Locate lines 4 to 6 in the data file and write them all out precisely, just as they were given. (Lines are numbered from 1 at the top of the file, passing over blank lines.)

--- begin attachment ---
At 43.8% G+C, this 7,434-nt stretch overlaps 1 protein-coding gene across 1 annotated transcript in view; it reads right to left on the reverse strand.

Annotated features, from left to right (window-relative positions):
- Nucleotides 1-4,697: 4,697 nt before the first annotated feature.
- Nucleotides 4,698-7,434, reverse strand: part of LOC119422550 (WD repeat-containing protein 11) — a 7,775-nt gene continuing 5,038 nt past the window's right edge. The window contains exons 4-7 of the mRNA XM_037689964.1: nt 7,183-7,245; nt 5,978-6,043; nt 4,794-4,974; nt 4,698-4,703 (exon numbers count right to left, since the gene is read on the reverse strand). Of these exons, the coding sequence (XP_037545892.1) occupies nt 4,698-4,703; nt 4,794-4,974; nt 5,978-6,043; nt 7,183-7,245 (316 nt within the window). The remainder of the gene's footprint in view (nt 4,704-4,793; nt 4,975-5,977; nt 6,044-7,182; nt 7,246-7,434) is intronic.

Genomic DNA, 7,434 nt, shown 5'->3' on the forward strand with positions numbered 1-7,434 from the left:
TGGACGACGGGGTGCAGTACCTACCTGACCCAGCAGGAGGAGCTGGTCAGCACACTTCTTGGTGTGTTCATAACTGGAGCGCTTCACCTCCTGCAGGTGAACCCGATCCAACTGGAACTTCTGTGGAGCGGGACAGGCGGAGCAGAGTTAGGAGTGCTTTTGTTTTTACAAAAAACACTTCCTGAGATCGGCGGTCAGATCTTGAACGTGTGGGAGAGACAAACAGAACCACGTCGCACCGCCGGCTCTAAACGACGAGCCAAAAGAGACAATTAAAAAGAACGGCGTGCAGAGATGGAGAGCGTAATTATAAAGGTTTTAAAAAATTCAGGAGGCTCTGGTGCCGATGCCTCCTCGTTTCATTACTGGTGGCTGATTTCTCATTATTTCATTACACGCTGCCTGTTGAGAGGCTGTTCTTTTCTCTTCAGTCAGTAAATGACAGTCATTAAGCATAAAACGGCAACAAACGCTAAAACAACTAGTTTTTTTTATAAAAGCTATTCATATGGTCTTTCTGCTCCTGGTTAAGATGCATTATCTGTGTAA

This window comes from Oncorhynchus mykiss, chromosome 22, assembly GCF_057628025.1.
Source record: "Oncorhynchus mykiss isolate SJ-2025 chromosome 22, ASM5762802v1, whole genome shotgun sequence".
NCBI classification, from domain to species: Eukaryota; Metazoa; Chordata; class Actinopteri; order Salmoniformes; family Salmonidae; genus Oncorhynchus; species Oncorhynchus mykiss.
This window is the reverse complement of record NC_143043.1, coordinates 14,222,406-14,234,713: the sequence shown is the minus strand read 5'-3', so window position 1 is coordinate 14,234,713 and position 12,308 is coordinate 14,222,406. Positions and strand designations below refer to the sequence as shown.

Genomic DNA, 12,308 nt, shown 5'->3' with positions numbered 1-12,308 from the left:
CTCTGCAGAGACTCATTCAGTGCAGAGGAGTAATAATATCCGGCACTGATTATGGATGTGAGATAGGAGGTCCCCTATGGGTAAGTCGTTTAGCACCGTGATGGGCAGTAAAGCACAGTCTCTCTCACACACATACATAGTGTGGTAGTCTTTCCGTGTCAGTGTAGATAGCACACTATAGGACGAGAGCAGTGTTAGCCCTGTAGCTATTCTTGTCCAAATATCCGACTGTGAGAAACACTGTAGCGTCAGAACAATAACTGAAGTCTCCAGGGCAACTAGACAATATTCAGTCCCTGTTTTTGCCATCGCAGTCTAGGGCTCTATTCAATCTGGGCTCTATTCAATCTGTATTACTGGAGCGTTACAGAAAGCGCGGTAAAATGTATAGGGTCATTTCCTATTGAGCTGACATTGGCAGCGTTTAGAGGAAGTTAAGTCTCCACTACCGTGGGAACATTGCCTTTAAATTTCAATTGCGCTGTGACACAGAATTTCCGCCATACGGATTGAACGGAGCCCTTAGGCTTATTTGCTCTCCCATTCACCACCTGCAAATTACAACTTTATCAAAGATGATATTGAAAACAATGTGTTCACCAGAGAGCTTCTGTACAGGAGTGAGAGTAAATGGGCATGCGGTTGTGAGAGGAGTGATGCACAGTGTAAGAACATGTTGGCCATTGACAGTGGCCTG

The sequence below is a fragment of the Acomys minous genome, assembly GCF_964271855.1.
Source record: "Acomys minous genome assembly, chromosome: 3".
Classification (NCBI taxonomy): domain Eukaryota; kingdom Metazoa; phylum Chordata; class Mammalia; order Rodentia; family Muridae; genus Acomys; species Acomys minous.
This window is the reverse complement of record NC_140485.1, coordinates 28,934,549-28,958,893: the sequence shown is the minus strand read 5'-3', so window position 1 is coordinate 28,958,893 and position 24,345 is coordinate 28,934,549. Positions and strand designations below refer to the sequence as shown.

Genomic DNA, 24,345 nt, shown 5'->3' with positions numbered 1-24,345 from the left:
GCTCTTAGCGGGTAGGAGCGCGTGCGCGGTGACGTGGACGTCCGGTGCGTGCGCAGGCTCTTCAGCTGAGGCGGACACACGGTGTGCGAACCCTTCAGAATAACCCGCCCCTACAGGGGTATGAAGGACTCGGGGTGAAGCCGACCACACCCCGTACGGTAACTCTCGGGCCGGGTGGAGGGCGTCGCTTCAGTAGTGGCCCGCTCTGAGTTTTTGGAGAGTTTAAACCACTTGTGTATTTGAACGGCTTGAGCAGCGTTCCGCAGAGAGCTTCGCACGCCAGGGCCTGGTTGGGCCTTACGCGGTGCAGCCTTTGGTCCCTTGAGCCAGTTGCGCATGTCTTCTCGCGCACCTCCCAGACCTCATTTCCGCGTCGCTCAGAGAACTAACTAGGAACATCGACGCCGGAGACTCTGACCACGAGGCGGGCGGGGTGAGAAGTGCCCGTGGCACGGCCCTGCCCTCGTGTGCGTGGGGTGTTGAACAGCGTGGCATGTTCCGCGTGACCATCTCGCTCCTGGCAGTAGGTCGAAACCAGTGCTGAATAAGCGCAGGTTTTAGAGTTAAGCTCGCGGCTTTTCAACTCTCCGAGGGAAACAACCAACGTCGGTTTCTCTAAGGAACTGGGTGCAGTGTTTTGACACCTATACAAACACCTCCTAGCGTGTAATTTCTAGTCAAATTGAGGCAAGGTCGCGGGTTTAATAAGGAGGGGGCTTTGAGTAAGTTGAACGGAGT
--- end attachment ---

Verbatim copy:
- Nucleotides 4,698-7,434, reverse strand: part of LOC119422550 (WD repeat-containing protein 11) — a 7,775-nt gene continuing 5,038 nt past the window's right edge. The window contains exons 4-7 of the mRNA XM_037689964.1: nt 7,183-7,245; nt 5,978-6,043; nt 4,794-4,974; nt 4,698-4,703 (exon numbers count right to left, since the gene is read on the reverse strand). Of these exons, the coding sequence (XP_037545892.1) occupies nt 4,698-4,703; nt 4,794-4,974; nt 5,978-6,043; nt 7,183-7,245 (316 nt within the window). The remainder of the gene's footprint in view (nt 4,704-4,793; nt 4,975-5,977; nt 6,044-7,182; nt 7,246-7,434) is intronic.

Genomic DNA, 7,434 nt, shown 5'->3' on the forward strand with positions numbered 1-7,434 from the left:
TGGACGACGGGGTGCAGTACCTACCTGACCCAGCAGGAGGAGCTGGTCAGCACACTTCTTGGTGTGTTCATAACTGGAGCGCTTCACCTCCTGCAGGTGAACCCGATCCAACTGGAACTTCTGTGGAGCGGGACAGGCGGAGCAGAGTTAGGAGTGCTTTTGTTTTTACAAAAAACACTTCCTGAGATCGGCGGTCAGATCTTGAACGTGTGGGAGAGACAAACAGAACCACGTCGCACCGCCGGCTCTAAACGACGAGCCAAAAGAGACAATTAAAAAGAACGGCGTGCAGAGATGGAGAGCGTAATTATAAAGGTTTTAAAAAATTCAGGAGGCTCTGGTGCCGATGCCTCCTCGTTTCATTACTGGTGGCTGATTTCTCATTATTTCATTACACGCTGCCTGTTGAGAGGCTGTTCTTTTCTCTTCAGTCAGTAAATGACAGTCATTAAGCATAAAACGGCAACAAACGCTAAAACAACTAGTTTTTTTTATAAAAGCTATTCATATGGTCTTTCTGCTCCTGGTTAAGATGCATTATCTGTGTAA